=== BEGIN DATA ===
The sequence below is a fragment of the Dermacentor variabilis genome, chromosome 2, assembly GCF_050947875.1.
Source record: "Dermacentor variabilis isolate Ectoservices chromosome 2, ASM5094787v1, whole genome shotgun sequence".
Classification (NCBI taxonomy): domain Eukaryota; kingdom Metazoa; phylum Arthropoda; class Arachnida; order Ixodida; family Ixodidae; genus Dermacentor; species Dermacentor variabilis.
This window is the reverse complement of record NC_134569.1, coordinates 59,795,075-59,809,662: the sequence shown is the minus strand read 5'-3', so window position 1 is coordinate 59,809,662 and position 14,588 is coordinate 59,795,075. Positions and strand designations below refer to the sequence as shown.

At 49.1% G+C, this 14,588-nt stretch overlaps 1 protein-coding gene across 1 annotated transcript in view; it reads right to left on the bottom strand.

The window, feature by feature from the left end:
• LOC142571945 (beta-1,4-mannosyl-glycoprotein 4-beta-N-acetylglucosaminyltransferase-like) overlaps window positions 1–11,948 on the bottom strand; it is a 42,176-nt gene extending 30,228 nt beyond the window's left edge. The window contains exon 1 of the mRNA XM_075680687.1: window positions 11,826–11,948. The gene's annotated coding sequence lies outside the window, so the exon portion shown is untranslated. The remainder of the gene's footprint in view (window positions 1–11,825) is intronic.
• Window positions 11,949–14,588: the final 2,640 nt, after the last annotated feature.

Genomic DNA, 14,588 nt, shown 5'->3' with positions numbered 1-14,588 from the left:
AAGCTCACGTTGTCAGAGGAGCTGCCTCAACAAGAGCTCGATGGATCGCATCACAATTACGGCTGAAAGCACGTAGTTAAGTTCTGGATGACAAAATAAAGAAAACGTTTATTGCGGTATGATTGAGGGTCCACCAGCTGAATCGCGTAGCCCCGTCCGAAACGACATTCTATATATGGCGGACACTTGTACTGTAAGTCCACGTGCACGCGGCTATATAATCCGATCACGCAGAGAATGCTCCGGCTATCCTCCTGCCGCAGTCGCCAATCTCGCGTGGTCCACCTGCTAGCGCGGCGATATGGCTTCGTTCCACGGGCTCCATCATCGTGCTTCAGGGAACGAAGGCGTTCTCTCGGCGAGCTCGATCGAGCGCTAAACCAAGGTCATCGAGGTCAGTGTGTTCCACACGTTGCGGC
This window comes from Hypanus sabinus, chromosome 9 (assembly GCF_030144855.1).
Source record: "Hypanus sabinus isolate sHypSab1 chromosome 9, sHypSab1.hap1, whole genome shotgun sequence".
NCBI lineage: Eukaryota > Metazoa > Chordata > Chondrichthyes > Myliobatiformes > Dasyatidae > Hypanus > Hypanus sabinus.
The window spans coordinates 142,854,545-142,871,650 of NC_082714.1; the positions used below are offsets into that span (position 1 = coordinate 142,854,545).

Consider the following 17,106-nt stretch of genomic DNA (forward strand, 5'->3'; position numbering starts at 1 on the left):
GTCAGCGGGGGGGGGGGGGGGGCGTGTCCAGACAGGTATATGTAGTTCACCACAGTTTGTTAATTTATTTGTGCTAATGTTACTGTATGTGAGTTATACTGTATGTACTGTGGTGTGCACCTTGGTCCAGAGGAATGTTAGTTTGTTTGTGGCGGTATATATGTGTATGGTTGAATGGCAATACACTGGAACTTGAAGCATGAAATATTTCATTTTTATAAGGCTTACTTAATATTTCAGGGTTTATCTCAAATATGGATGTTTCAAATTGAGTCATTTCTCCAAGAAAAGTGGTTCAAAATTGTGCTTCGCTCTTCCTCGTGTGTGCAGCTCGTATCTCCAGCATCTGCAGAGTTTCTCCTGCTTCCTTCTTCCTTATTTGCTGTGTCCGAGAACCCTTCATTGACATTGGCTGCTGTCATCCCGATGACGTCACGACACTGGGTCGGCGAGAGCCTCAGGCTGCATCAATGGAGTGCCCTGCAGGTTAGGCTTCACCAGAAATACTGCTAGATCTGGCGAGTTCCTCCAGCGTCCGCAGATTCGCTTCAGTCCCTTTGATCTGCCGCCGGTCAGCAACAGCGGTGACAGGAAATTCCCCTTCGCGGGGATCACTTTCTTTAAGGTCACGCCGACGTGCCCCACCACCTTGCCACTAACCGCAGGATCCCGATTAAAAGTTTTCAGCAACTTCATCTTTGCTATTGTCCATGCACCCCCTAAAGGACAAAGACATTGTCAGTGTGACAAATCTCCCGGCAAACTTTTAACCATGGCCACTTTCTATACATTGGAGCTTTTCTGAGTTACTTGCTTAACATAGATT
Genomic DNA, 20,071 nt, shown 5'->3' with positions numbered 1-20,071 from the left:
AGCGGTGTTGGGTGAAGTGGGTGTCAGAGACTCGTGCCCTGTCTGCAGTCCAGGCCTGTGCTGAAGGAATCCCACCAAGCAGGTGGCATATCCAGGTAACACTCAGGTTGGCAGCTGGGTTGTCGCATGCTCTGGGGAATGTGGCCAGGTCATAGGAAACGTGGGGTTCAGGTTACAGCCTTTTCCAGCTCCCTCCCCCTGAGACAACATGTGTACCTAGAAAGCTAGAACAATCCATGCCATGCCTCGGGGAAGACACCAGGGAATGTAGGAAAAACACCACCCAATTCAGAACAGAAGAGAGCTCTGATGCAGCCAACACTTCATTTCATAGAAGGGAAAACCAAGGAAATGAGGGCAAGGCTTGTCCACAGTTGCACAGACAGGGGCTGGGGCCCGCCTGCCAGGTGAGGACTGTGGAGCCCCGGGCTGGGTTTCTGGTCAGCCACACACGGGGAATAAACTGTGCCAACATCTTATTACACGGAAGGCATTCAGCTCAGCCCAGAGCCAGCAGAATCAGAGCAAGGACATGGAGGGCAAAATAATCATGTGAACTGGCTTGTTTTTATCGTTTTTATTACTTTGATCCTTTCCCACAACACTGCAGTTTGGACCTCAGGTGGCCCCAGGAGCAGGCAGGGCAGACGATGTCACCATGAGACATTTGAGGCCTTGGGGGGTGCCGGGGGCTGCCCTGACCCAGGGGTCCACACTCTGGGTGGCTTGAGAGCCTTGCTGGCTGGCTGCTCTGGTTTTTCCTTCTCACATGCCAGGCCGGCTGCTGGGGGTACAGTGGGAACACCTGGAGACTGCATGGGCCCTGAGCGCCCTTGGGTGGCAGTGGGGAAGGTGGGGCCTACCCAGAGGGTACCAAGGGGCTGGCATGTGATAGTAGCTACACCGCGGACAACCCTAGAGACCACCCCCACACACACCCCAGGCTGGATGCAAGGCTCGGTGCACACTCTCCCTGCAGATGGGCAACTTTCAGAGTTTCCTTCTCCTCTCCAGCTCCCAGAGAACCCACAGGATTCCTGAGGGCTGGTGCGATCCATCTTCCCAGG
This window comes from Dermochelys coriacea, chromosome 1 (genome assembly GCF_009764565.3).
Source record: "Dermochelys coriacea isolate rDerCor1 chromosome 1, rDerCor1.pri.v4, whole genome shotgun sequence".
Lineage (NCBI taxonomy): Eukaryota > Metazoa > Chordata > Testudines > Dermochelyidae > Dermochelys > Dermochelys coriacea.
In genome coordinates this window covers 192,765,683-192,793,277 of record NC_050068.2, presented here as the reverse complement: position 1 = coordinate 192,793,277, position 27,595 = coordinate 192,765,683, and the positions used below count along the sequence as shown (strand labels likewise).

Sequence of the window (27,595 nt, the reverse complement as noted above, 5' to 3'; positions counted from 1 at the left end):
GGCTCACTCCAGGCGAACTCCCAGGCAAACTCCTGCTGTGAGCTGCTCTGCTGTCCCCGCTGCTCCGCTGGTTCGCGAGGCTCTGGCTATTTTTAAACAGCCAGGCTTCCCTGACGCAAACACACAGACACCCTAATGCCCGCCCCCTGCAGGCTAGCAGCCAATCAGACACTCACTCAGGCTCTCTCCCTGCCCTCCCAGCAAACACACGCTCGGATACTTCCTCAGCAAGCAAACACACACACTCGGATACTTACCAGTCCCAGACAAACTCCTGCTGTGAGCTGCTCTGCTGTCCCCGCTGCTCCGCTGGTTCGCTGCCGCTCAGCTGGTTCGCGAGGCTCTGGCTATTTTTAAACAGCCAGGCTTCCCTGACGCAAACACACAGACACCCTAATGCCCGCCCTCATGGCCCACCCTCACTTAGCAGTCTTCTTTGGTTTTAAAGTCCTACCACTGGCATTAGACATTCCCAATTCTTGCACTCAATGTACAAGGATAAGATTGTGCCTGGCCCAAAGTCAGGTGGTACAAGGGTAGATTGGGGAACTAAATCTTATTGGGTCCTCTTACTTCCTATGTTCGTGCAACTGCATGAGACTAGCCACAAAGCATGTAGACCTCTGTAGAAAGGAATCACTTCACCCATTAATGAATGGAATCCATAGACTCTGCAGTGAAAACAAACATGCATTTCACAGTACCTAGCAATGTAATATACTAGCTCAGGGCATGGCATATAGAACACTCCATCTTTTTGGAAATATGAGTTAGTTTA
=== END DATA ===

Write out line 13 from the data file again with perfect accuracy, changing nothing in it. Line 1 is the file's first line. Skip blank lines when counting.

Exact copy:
NCBI lineage: Eukaryota > Metazoa > Chordata > Chondrichthyes > Myliobatiformes > Dasyatidae > Hypanus > Hypanus sabinus.